As known, artefacts made from wood are very rarely encountered in prehistoric deposits due to the low durability of this material. Emergency excavations in the spring of 2012 at Poggetti Vecchi, Central Italy, brought to light an open-air, stratified Palaeolithic site of an overall area of around 160 m2. The finds are radiometrically dated to the late Middle Pleistocene. The site is therefore of particular interest, not only because it offers snapshots of the local environment at a time when early Neanderthals occupied the area but also in view of the recovery of wooden tools. The presence of a burnt film on some of the artefacts has led us to conjecture that, in addition to stone tools, fire was also used in the manufacture of the sticks, as documented in ethnography and hypothesised for prehistoric digging sticks. An experimental study was carried out to reconstruct the operational chain of this kind of tool. This study demonstrates that the use of fire was functional to the manufacture of the sticks featuring this morphology. The working of a very hard wood like Buxus is painstaking and requires a complex operational chain, from the selection of the particular wood to its working employing stone tools and fire, with a significant investment of time and effort.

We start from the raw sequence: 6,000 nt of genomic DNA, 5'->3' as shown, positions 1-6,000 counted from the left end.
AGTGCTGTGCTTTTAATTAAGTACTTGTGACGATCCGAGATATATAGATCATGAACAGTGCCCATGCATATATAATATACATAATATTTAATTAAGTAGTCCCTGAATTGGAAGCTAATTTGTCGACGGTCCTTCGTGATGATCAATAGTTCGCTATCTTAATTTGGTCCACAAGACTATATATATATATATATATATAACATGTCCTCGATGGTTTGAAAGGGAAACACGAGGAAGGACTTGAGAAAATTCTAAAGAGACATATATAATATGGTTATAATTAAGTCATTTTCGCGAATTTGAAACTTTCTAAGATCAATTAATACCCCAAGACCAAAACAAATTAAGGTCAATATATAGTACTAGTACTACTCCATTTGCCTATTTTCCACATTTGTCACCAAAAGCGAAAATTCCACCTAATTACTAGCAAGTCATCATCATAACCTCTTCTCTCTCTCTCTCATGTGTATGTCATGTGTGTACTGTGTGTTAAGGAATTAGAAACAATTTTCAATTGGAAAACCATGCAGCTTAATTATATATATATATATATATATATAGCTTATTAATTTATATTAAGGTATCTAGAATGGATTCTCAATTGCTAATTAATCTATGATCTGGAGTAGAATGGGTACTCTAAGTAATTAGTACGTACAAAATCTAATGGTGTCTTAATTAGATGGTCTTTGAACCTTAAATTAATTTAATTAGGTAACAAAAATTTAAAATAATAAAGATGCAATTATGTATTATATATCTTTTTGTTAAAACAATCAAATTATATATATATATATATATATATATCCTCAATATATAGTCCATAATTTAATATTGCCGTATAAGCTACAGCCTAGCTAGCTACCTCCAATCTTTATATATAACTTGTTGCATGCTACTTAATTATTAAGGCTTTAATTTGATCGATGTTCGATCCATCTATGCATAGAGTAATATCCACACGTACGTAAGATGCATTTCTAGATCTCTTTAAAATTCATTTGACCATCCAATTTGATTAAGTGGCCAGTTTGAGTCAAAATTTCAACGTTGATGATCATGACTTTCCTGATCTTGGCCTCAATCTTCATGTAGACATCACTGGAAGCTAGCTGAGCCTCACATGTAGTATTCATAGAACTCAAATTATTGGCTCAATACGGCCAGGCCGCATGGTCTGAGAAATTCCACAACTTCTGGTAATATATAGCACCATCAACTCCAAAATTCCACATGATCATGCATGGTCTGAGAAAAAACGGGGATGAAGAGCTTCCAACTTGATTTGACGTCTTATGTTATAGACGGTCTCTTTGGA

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The experimentation of the Poggetti Vecchi wooden tools was funded by the Istituto Italiano di Preistoria e Protostoria (Florence, Italy).
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Revedin, A., Grimaldi, S., Florindi, S. et al. Experimenting the Use of Fire in the Operational Chain of Prehistoric Wooden Tools: the Digging Sticks of Poggetti Vecchi (Italy). J Paleo Arch 3, 525–536 (2020). https://doi.org/10.1007/s41982-019-00043-3
- Early Neanderthals
- Middle Pleistocene
- Middle Palaeolithic